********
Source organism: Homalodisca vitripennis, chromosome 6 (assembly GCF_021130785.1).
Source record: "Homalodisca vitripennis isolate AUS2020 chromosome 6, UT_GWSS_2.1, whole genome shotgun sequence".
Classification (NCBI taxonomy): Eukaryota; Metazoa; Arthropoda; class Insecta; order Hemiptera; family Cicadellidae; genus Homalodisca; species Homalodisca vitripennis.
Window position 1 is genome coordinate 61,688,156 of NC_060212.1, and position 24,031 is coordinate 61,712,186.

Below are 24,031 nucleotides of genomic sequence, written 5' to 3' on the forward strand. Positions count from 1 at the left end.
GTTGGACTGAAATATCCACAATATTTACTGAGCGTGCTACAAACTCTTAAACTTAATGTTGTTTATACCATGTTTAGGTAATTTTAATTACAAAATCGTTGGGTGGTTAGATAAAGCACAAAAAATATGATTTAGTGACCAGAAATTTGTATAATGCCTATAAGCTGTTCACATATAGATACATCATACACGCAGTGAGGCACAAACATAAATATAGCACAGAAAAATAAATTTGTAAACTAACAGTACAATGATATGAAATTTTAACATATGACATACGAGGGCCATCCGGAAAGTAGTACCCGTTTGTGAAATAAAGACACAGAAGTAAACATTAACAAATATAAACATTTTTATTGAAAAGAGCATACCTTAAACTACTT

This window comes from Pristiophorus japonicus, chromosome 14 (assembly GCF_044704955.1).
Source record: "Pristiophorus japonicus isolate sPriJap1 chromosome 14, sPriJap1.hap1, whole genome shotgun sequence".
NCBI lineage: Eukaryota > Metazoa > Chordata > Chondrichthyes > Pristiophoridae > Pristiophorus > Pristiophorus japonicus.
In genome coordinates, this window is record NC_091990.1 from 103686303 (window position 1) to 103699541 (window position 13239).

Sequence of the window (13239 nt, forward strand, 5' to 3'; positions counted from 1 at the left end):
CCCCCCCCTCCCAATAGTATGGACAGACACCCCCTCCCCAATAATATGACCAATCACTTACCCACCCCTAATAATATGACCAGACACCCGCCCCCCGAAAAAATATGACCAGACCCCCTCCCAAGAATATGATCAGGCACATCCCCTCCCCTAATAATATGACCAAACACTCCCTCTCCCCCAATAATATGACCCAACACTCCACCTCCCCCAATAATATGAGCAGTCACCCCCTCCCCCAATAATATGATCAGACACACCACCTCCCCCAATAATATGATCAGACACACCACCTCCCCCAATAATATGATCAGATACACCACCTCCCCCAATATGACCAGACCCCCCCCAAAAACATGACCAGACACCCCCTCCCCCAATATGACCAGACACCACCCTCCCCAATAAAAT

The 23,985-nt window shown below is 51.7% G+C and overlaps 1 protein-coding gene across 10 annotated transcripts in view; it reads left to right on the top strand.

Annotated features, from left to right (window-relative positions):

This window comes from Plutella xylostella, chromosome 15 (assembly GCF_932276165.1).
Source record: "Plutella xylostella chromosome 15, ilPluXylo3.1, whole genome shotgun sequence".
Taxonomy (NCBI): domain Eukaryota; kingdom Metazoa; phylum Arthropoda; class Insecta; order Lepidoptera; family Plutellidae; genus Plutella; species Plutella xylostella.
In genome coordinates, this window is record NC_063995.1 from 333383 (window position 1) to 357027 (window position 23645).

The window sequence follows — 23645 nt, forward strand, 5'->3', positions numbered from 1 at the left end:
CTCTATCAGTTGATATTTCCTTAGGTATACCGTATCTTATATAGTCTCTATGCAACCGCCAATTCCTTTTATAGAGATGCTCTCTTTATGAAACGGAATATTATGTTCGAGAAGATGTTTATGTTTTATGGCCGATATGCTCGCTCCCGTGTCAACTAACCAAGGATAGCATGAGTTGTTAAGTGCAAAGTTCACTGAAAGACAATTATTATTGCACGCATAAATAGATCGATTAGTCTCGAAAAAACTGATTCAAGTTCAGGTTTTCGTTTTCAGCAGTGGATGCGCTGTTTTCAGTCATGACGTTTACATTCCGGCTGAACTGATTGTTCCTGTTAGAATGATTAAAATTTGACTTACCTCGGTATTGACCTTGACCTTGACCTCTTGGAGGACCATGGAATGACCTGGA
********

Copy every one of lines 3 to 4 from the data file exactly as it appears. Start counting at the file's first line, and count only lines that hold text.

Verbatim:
Classification (NCBI taxonomy): Eukaryota; Metazoa; Arthropoda; class Insecta; order Hemiptera; family Cicadellidae; genus Homalodisca; species Homalodisca vitripennis.
Window position 1 is genome coordinate 61,688,156 of NC_060212.1, and position 24,031 is coordinate 61,712,186.